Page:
More than 160 countries convened Friday morning at the U.N. headquarters in New York City to sign the record-breaking Paris Agreement, a U.N.-led international consensus on how to tackle climate change.
The Paris Agreement is the result of the annual United Nations Conference on Climate Change, better known as Conference of the Parties or COP21, gathering in France in December. The event included world leaders and other major actors, who met with the intention of preventing the global temperature from rising by more than 2 degrees in less than 100 years, by 2100. The current trajectory of carbon emissions would likely mean the rise in temperature would exceed 2 degrees; thus far, the international community has been unable to agree on a plan of action that would prevent this from happening.
"In the past it was about arriving at an agreement that would then be implemented, but this one's about implementation first and then the agreement follows," Reid Detchon, United Nations Foundation vice president for energy and climate strategy, said Wednesday in a phone interview. He called the agreement unprecedented in scope.
"Each nation came forward with a commitment to act and it became a robust package," Detchon said. "Putting that step ahead of the agreement instead of after saved two to three years based on individual goals."
But the optimism of others is more tempered, with many activists pointing to the non-binding status of the agreement as a major weakness. Savvy gestures that have generated publicity for the U.N., such as offsetting the heads of states' and delegates' travel carbon emissions — from their home bases to U.N. headquarters in New York — with Certified Emission Reductions, are being dismissed as mere optics by critics.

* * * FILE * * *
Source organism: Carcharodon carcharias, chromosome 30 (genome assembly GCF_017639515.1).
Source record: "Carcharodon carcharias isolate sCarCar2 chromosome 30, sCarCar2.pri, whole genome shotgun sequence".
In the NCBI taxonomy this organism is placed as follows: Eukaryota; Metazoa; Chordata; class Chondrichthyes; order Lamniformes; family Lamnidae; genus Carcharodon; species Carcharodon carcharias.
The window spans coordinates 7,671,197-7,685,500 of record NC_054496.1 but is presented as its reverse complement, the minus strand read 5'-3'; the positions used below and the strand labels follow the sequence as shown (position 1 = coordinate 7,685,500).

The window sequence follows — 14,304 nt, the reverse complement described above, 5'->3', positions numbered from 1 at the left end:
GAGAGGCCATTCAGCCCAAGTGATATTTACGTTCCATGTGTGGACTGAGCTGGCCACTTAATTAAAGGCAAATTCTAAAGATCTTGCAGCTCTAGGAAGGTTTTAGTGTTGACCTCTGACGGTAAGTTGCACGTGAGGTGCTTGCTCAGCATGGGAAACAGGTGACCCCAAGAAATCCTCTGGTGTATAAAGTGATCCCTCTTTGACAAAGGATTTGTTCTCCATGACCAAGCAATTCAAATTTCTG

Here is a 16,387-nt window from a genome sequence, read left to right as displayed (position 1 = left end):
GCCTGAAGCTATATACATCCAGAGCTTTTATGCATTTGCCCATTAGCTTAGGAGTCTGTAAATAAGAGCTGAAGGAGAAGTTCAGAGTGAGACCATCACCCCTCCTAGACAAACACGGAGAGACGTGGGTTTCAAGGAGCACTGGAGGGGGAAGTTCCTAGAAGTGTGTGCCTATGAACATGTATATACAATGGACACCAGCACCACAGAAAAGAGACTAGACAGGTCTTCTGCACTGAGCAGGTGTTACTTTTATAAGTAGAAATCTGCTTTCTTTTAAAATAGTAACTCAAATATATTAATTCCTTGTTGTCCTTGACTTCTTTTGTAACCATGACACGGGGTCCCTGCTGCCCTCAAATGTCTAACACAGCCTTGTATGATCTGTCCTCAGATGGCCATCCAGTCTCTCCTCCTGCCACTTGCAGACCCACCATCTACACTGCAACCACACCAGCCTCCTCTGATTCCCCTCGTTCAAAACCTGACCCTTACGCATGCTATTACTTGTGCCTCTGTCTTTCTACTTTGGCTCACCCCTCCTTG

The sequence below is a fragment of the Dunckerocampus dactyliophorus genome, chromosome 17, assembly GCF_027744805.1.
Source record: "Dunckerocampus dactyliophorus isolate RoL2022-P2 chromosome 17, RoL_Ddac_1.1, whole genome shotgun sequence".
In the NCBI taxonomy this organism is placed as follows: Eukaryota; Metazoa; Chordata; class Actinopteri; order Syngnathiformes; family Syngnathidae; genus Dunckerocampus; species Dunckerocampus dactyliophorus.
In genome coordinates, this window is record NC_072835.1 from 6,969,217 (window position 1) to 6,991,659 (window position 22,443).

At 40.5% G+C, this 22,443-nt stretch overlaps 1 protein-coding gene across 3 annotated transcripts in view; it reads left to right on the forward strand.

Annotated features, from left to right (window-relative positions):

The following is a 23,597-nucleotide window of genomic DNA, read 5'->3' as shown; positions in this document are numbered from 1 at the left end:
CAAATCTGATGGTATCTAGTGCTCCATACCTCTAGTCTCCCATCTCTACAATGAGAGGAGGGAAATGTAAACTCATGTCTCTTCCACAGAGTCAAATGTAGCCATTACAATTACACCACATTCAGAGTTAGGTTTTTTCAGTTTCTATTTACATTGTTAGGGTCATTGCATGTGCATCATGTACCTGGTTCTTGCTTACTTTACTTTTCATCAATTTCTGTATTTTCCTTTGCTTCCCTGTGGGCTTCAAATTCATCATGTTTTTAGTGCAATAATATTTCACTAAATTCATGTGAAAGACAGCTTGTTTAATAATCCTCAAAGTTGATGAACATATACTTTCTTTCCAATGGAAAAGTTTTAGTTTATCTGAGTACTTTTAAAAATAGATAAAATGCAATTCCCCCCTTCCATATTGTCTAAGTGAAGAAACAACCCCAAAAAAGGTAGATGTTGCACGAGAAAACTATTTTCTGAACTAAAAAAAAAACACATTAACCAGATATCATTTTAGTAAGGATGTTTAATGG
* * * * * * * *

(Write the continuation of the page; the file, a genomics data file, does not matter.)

"The very idea of a voluntary framework is a sham," Andreas Malm of Jacobin wrote in November. "It has been argued that if commitments are non-binding and free, countries are likely to sign up for more. That is a bit like saying that if the spouses agree on their freedom to sleep with anyone, they are more likely to stay faithful — or if bankers can choose whether to pay taxes or not, more of them will."
And even if all the participating countries do actually adhere to their commitments, it's still not enough to prevent the world from heating up more than 2 degrees. Various studies on possible outcomes suggest the conditions under the Paris Agreement would still likely increase global temperatures by 2.7 to 3.7 degrees Celsius.
However, Detchon is confident the nature of the non-binding agreement will not undermine its success.
"There's no external forcing function here except peer pressure," he said. "Let's take India for example: They're a leading advocate of the idea that rich countries should pay for the damage they did. Yet they also came forward with a very robust package, which is very consistent with Prime Minister Modi's vision of how India should develop its economy.
"There's been a real psychological shift, seeing this as a shared burden and now also as an opportunity for development."